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Digital Twins

Emergence of Metaverse Has Already Started, Before 6G, Experts Say

The emerging world of the metaverse and digital twinning (see 2210190017) will require more powerful networks, though how much more powerful is an open question, said Nokia CEO Pekka Lundmark at the Nokia and New York University Brooklyn 6G Summit Tuesday. The metaverse has been defined as the ability to render 3D virtual worlds in real time, with an unlimited number of users able to experience them at the same time, he said.

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There will be consumer, enterprise and industrial metaverses, Lundmark said. The enterprise and industrial metaverses will interlink, he said at the hybrid livestreamed and in-person event. “A single product from the same company will pass through both as it moves from drawing board to the factory floor,” he said. The potential for the metaverse is “bigger than we can imagine, bigger than any of us can predict,” he said.

Lundmark offered as one illustration a digital twin of a power network showing the real-time fire risk to power lines from vegetation, “one of the main reasons for wildfires.” The Department of Energy’s Argonne National Laboratory is using a digital twin as part of research on a next-generation nuclear reactor, he said. Two hundred scientists are collaborating to twin the human immune system, which could be a “major breakthrough” for treatment of diseases including cancer and COVID-19, he said.

The metaverse “won’t be dependent on a single device or piece of hardware. Rather it will be combination and evolution of complementary technologies, including cloud and edge computing, AI, blockchain, very importantly, and the internet of things, and of course -- VR [virtual reality], AR [augmented reality] and digital twins,” Lundmark said. “No one company can hope to create or own all the elements required,” he said.

Lundmark warned the metaverse will require standards based on openness and interoperability. “The metaverse can only achieve its full potential if everybody is invited to the party,” he said: “Even today, 3.9 billion people around the world remain unconnected.” Collaboration is critical, he said. “No one can own the metaverse -- we need collaboration to build it,” he said. “Collaboration means changing our mindset of only working with one partner at a time,” he said. “We need to ask how do we bring three, four, five, six or even more different players into an ecosystem where data can be shared securely, where new products can be brought to service,” he said.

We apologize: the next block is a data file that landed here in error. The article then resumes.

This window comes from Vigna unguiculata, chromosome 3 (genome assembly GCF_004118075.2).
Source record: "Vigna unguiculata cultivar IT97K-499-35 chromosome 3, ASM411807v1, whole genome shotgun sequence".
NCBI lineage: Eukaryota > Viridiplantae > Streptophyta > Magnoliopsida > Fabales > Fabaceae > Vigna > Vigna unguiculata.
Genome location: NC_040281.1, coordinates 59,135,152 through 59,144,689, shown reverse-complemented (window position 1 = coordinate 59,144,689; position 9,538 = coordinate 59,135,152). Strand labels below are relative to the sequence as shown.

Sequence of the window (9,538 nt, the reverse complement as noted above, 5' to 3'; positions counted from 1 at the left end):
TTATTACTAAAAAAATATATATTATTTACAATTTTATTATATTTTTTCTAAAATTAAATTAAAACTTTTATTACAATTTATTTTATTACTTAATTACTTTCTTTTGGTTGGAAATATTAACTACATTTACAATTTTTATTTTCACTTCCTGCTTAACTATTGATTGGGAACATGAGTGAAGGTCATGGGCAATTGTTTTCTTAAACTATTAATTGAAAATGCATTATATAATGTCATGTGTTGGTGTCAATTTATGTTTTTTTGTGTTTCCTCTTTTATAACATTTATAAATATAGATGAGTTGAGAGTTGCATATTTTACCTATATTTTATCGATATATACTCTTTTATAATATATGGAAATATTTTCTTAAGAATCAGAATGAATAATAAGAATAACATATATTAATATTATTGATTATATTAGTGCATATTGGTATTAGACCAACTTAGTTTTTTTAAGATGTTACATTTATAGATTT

Young people are the most likely to be aware of the term metaverse and to use it, but at the same time question whether they’re using it, said Steve Johnson, Ipsos head-qualitative capabilities. “When you talk to them” they say “Oh no, I’m just playing Roblox,” he said. Members of Generation Z go on Roblox to meet their friends, he said: “They’re not thinking about it as a completely separate thing; it’s just a way that they experience life.”

Gen Zers “have this quite dystopian idea of what [the metaverse] is going to be and incredibly high expectations,” Johnson said. When they hear metaverse they think of The Matrix, he said. They expect it to be “massively immersive,” he said.

Technology is what happens after you were born,” joked Ken Perlin, NYU computer science professor.

5G still has five years to run, with three more 3rd Generation Partnership Project releases to come before 6G, said John Smee, Qualcomm senior vice president-engineering. The next big 5G standard is Release 18, and that’s viewed as the start of 5G-advanced, Smee said. “From a timing standpoint we do have another strong five years of 5G evolution, but at the same time it’s already the time to really begin foundational 6G research,” he said.

Smee said networks are changing fundamentally under 5G. More “value” is “being created at the edge of the network,” he said: “The data that’s being created and shared is created at the device itself. It’s shared at the network. It’s also shared with other devices.”

The goal must be to make sure “the U.S. remains in a leading position when it comes to wireless technologies,” said Igal Elbaz, AT&T network chief technology officer. Elbaz said it’s impossible to talk about 6G without talking about 5G first. “I’m sorry I’m going to have to bring you down from the moon to earth … from 2030 to 2022,” he said. 5G “emerged during a pandemic,” he said: “Many of us when COVID started had concerns -- are we going to be able to build, are we going to be able to push the standards forward.”